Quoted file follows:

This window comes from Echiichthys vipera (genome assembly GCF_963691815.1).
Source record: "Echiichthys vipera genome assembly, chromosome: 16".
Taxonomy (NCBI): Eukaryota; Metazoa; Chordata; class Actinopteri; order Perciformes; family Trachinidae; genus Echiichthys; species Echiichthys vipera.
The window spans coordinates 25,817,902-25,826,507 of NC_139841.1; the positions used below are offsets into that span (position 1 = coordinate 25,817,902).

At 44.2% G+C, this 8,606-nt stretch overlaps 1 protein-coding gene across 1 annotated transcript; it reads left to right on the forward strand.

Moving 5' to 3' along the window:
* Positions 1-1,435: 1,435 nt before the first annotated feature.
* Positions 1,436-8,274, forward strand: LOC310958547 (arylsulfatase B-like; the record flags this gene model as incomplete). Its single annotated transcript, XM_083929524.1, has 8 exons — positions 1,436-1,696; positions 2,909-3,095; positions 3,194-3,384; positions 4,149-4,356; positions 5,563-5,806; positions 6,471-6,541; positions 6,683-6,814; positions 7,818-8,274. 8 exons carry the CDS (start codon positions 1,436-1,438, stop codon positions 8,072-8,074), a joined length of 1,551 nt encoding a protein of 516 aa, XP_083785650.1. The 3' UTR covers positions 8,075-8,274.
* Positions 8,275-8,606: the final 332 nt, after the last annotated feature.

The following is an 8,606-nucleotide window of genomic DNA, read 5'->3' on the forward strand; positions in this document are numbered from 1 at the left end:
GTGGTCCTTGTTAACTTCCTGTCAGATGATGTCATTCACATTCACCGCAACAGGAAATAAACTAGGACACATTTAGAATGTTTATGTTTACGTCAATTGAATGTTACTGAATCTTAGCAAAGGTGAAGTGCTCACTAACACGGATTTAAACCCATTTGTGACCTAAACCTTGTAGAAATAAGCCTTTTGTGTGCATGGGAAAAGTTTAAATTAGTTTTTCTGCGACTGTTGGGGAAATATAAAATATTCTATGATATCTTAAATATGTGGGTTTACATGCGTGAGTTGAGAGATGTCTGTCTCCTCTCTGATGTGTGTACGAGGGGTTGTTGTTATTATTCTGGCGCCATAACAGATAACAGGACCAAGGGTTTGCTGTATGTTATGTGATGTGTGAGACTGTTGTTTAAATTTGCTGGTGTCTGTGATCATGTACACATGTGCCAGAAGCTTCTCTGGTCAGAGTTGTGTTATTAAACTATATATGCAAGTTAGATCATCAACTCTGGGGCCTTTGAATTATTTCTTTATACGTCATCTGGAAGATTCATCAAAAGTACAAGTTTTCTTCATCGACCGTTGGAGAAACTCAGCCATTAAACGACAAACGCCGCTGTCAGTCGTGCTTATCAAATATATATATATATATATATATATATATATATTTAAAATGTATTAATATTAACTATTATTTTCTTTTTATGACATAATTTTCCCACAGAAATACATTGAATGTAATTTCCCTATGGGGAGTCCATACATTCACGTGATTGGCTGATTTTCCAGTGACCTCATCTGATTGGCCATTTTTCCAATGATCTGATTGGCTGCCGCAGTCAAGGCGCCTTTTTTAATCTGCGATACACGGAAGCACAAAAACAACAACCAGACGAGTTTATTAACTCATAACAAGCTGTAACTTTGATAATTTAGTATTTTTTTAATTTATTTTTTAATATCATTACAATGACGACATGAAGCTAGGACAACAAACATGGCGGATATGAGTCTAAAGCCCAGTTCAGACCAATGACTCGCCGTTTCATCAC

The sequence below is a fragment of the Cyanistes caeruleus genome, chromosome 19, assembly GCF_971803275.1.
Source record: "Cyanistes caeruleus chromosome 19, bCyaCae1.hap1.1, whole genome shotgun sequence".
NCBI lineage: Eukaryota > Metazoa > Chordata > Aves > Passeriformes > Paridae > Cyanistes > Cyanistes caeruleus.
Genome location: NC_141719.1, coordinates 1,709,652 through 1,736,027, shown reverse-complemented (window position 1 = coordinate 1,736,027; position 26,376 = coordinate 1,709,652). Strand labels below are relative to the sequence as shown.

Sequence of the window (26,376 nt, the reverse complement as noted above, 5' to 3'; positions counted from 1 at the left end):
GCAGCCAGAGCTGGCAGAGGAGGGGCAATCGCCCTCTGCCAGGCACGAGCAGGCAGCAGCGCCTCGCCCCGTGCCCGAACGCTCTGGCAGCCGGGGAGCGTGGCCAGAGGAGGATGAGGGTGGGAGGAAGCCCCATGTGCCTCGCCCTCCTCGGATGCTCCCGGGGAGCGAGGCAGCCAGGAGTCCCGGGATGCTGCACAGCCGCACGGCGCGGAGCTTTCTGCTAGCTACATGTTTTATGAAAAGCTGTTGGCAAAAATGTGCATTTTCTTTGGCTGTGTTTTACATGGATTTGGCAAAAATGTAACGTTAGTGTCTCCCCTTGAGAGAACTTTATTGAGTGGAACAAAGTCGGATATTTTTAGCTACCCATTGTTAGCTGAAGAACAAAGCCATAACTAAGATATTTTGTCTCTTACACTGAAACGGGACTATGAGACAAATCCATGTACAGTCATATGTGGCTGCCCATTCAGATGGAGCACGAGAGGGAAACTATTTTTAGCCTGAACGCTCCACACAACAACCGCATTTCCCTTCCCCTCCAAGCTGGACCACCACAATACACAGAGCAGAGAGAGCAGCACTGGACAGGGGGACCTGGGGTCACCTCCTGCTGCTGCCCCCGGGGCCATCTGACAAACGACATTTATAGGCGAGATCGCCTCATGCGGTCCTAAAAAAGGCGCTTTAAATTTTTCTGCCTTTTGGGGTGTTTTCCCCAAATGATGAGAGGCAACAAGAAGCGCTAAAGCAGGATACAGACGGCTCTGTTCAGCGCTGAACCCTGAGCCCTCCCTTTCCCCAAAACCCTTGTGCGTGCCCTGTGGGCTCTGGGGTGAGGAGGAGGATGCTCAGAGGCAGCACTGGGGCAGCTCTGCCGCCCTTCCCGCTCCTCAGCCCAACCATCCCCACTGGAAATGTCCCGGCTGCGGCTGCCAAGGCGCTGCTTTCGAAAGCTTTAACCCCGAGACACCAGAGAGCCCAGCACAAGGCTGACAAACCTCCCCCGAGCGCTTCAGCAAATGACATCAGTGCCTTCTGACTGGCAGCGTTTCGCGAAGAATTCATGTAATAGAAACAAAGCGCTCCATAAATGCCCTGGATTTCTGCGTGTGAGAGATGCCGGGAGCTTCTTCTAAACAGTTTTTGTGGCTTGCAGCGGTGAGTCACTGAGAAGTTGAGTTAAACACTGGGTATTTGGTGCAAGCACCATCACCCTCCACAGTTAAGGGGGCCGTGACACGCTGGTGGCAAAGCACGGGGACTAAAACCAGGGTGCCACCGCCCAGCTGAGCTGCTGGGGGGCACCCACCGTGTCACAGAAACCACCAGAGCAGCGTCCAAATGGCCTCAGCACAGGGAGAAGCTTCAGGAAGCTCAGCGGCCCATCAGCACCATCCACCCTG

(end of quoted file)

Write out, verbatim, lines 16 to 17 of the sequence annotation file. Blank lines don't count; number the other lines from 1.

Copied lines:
Sequence of the window (26,376 nt, the reverse complement as noted above, 5' to 3'; positions counted from 1 at the left end):
GCAGCCAGAGCTGGCAGAGGAGGGGCAATCGCCCTCTGCCAGGCACGAGCAGGCAGCAGCGCCTCGCCCCGTGCCCGAACGCTCTGGCAGCCGGGGAGCGTGGCCAGAGGAGGATGAGGGTGGGAGGAAGCCCCATGTGCCTCGCCCTCCTCGGATGCTCCCGGGGAGCGAGGCAGCCAGGAGTCCCGGGATGCTGCACAGCCGCACGGCGCGGAGCTTTCTGCTAGCTACATGTTTTATGAAAAGCTGTTGGCAAAAATGTGCATTTTCTTTGGCTGTGTTTTACATGGATTTGGCAAAAATGTAACGTTAGTGTCTCCCCTTGAGAGAACTTTATTGAGTGGAACAAAGTCGGATATTTTTAGCTACCCATTGTTAGCTGAAGAACAAAGCCATAACTAAGATATTTTGTCTCTTACACTGAAACGGGACTATGAGACAAATCCATGTACAGTCATATGTGGCTGCCCATTCAGATGGAGCACGAGAGGGAAACTATTTTTAGCCTGAACGCTCCACACAACAACCGCATTTCCCTTCCCCTCCAAGCTGGACCACCACAATACACAGAGCAGAGAGAGCAGCACTGGACAGGGGGACCTGGGGTCACCTCCTGCTGCTGCCCCCGGGGCCATCTGACAAACGACATTTATAGGCGAGATCGCCTCATGCGGTCCTAAAAAAGGCGCTTTAAATTTTTCTGCCTTTTGGGGTGTTTTCCCCAAATGATGAGAGGCAACAAGAAGCGCTAAAGCAGGATACAGACGGCTCTGTTCAGCGCTGAACCCTGAGCCCTCCCTTTCCCCAAAACCCTTGTGCGTGCCCTGTGGGCTCTGGGGTGAGGAGGAGGATGCTCAGAGGCAGCACTGGGGCAGCTCTGCCGCCCTTCCCGCTCCTCAGCCCAACCATCCCCACTGGAAATGTCCCGGCTGCGGCTGCCAAGGCGCTGCTTTCGAAAGCTTTAACCCCGAGACACCAGAGAGCCCAGCACAAGGCTGACAAACCTCCCCCGAGCGCTTCAGCAAATGACATCAGTGCCTTCTGACTGGCAGCGTTTCGCGAAGAATTCATGTAATAGAAACAAAGCGCTCCATAAATGCCCTGGATTTCTGCGTGTGAGAGATGCCGGGAGCTTCTTCTAAACAGTTTTTGTGGCTTGCAGCGGTGAGTCACTGAGAAGTTGAGTTAAACACTGGGTATTTGGTGCAAGCACCATCACCCTCCACAGTTAAGGGGGCCGTGACACGCTGGTGGCAAAGCACGGGGACTAAAACCAGGGTGCCACCGCCCAGCTGAGCTGCTGGGGGGCACCCACCGTGTCACAGAAACCACCAGAGCAGCGTCCAAATGGCCTCAGCACAGGGAGAAGCTTCAGGAAGCTCAGCGGCCCATCAGCACCATCCACCCTG